A Blogger's Manifesto: Free Speech and Censorship in the Age by Erik Ringmar
By Erik Ringmar
There has been by no means this type of factor as actual freedom of speech. some time past, so that it will converse freely you needed to have entry to a printing press, a newspaper, a radio or a television station. And in all places you needed to get previous the editors. in simple terms participants of the elite ever did – the articulate and well-behaved 'representatives' of normal humans. yet these traditional humans hardly ever, if ever, had an opportunity to talk publicly and freely. Until now. The age of running a blog has all started. the net revolution has given us all an opportunity to be irreverent, blasphemous and ungrammatical in public. we will be able to demonstrate secrets and techniques, blow whistles, spill beans or simply make stuff up. The outdated elites do not like it. actually, they honestly, quite hate it. Blogs are regularly close down, and bloggers are silenced, reprimanded and fired from their jobs. by surprise smooth liberal society finds a repressive face that few people knew existed. should still we behave ourselves? may still we fall silent? completely now not! Let's name them on their hypocrisy. Let's call for that sleek liberal society lives by means of the rules it claims to embody. Bloggers of the area, unite! you don't have anything to lose yet your gags.
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Extra info for A Blogger's Manifesto: Free Speech and Censorship in the Age of the Internet
The two go together like student dorms and disabled smoke alarms. Still, most universities have been slow in grasping the magnitude of the transformation. Just take a look at the home page of any randomly chosen university. It’s so obviously designed by consultants. You’ll find a generic corporate site with pictures of engagedlooking professors in front of blackboards and groups of students – of suitable ethnic mix – smiling at each other on campus lawns. That’s no way to communicate with the most web-savvy, and most cynical, segment of the human population.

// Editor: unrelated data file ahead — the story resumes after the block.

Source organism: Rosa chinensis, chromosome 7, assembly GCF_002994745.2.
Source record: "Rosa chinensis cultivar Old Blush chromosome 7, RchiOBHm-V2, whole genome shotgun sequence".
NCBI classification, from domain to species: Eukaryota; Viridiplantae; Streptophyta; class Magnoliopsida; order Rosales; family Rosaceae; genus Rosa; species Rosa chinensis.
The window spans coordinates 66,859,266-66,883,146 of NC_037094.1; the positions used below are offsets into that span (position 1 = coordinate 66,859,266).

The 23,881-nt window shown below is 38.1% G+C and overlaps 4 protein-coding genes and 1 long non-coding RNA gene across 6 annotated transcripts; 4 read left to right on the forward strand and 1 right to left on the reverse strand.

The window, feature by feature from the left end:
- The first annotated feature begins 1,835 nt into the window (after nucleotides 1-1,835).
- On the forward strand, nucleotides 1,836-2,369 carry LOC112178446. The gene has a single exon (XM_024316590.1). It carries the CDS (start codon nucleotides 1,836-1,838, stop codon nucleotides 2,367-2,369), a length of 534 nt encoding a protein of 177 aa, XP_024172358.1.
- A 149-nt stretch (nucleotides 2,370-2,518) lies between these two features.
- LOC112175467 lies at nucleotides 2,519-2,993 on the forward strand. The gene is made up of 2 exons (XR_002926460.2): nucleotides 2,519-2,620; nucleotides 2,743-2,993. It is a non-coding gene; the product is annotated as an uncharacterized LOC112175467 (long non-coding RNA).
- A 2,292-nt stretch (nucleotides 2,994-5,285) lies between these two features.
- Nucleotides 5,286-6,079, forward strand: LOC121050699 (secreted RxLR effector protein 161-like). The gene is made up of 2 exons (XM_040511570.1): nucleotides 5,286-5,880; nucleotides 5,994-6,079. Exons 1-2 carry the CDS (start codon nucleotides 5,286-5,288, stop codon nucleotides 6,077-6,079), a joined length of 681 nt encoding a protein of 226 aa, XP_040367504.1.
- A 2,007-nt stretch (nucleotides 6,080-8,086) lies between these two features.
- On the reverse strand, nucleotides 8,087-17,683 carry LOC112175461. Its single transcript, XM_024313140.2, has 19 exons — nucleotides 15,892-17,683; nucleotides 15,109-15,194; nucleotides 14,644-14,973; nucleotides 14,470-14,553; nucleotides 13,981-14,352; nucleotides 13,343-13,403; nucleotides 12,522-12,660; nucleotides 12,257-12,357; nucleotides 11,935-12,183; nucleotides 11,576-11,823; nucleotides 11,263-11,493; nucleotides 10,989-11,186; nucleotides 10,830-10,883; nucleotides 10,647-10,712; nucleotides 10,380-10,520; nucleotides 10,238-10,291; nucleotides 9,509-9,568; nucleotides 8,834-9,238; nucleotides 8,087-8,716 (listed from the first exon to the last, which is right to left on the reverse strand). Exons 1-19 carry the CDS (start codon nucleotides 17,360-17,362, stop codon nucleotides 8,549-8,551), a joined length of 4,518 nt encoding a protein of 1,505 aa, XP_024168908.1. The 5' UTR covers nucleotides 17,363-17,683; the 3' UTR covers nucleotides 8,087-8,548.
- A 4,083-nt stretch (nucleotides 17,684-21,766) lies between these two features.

Qxd 01/08/2007 12:46 PM Page 35 3 Free Speech and Censorship at the LSE After all the excitement of the first month of writing, I was looking forward to some peace and quiet. The entries about penis-drawing colleagues and scimitar-wielding Muslim madmen were archived by my blogging software and neatly stashed away behind a hyperlink where only the truly curious would find them. I began looking for new subjects. It was easy. Academics after all make a living out of pontificating. Give us today’s headlines and we’ll give you an instant lecture.
Friends, family and colleagues may have their suspicions of course but if you don’t reveal too many personal details you should be OK. As a result people say things in anonymous blogs they would never dare saying in the offline world. Anonymity makes blogs different from other public media. True, journalists have always protected the anonymity of their sources and newspapers sometimes have gossip columns written under pseudonyms, but in a blog it is possible to completely hide your identity or to completely misrepresent it.